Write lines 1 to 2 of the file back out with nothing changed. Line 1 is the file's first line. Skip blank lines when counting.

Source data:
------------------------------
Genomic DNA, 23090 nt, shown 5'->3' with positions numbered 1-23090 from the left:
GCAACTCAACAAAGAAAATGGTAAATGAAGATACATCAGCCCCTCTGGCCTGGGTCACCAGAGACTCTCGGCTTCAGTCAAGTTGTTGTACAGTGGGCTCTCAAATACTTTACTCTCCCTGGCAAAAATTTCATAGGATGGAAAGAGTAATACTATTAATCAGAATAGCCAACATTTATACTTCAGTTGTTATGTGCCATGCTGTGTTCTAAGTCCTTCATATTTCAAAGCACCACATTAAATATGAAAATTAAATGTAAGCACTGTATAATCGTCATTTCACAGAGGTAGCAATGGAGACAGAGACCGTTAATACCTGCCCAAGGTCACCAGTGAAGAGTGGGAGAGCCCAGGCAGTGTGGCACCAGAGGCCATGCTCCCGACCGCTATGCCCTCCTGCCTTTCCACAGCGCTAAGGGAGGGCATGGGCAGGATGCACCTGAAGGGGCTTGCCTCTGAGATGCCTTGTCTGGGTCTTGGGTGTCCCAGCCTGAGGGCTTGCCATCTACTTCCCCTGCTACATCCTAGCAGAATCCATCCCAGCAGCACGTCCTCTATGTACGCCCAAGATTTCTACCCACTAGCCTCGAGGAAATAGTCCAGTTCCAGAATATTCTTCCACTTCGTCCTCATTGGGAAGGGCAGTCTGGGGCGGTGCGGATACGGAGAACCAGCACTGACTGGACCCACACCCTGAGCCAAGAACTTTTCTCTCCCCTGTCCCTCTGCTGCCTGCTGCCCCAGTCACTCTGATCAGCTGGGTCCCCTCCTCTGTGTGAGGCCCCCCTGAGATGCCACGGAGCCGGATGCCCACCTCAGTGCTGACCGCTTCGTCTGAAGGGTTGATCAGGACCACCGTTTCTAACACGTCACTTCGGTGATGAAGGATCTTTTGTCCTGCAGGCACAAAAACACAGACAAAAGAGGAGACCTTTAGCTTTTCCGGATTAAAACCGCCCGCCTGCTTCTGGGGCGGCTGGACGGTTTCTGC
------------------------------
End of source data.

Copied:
Genomic DNA, 23090 nt, shown 5'->3' with positions numbered 1-23090 from the left:
GCAACTCAACAAAGAAAATGGTAAATGAAGATACATCAGCCCCTCTGGCCTGGGTCACCAGAGACTCTCGGCTTCAGTCAAGTTGTTGTACAGTGGGCTCTCAAATACTTTACTCTCCCTGGCAAAAATTTCATAGGATGGAAAGAGTAATACTATTAATCAGAATAGCCAACATTTATACTTCAGTTGTTATGTGCCATGCTGTGTTCTAAGTCCTTCATATTTCAAAGCACCACATTAAATATGAAAATTAAATGTAAGCACTGTATAATCGTCATTTCACAGAGGTAGCAATGGAGACAGAGACCGTTAATACCTGCCCAAGGTCACCAGTGAAGAGTGGGAGAGCCCAGGCAGTGTGGCACCAGAGGCCATGCTCCCGACCGCTATGCCCTCCTGCCTTTCCACAGCGCTAAGGGAGGGCATGGGCAGGATGCACCTGAAGGGGCTTGCCTCTGAGATGCCTTGTCTGGGTCTTGGGTGTCCCAGCCTGAGGGCTTGCCATCTACTTCCCCTGCTACATCCTAGCAGAATCCATCCCAGCAGCACGTCCTCTATGTACGCCCAAGATTTCTACCCACTAGCCTCGAGGAAATAGTCCAGTTCCAGAATATTCTTCCACTTCGTCCTCATTGGGAAGGGCAGTCTGGGGCGGTGCGGATACGGAGAACCAGCACTGACTGGACCCACACCCTGAGCCAAGAACTTTTCTCTCCCCTGTCCCTCTGCTGCCTGCTGCCCCAGTCACTCTGATCAGCTGGGTCCCCTCCTCTGTGTGAGGCCCCCCTGAGATGCCACGGAGCCGGATGCCCACCTCAGTGCTGACCGCTTCGTCTGAAGGGTTGATCAGGACCACCGTTTCTAACACGTCACTTCGGTGATGAAGGATCTTTTGTCCTGCAGGCACAAAAACACAGACAAAAGAGGAGACCTTTAGCTTTTCCGGATTAAAACCGCCCGCCTGCTTCTGGGGCGGCTGGACGGTTTCTGC